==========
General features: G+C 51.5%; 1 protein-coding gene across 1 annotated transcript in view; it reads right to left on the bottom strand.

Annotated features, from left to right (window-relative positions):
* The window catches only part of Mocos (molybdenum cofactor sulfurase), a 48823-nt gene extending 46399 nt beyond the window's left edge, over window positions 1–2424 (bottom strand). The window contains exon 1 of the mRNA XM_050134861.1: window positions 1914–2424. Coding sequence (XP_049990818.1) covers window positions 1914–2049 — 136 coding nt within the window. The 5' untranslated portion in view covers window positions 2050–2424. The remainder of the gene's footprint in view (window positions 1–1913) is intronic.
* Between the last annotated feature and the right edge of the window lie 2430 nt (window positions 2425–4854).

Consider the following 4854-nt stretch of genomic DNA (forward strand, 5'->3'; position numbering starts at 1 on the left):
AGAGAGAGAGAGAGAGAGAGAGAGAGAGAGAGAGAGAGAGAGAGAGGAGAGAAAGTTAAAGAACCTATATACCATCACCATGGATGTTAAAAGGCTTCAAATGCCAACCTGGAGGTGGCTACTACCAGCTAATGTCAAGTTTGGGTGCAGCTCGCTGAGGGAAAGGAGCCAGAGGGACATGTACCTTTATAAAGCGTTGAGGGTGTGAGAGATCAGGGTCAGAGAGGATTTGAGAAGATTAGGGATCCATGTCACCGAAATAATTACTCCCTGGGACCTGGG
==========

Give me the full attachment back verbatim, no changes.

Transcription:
General features: G+C 51.5%; 1 protein-coding gene across 1 annotated transcript in view; it reads right to left on the bottom strand.

Annotated features, from left to right (window-relative positions):
* The window catches only part of Mocos (molybdenum cofactor sulfurase), a 48823-nt gene extending 46399 nt beyond the window's left edge, over window positions 1–2424 (bottom strand). The window contains exon 1 of the mRNA XM_050134861.1: window positions 1914–2424. Coding sequence (XP_049990818.1) covers window positions 1914–2049 — 136 coding nt within the window. The 5' untranslated portion in view covers window positions 2050–2424. The remainder of the gene's footprint in view (window positions 1–1913) is intronic.
* Between the last annotated feature and the right edge of the window lie 2430 nt (window positions 2425–4854).

Consider the following 4854-nt stretch of genomic DNA (forward strand, 5'->3'; position numbering starts at 1 on the left):
AGAGAGAGAGAGAGAGAGAGAGAGAGAGAGAGAGAGAGAGAGAGAGGAGAGAAAGTTAAAGAACCTATATACCATCACCATGGATGTTAAAAGGCTTCAAATGCCAACCTGGAGGTGGCTACTACCAGCTAATGTCAAGTTTGGGTGCAGCTCGCTGAGGGAAAGGAGCCAGAGGGACATGTACCTTTATAAAGCGTTGAGGGTGTGAGAGATCAGGGTCAGAGAGGATTTGAGAAGATTAGGGATCCATGTCACCGAAATAATTACTCCCTGGGACCTGGG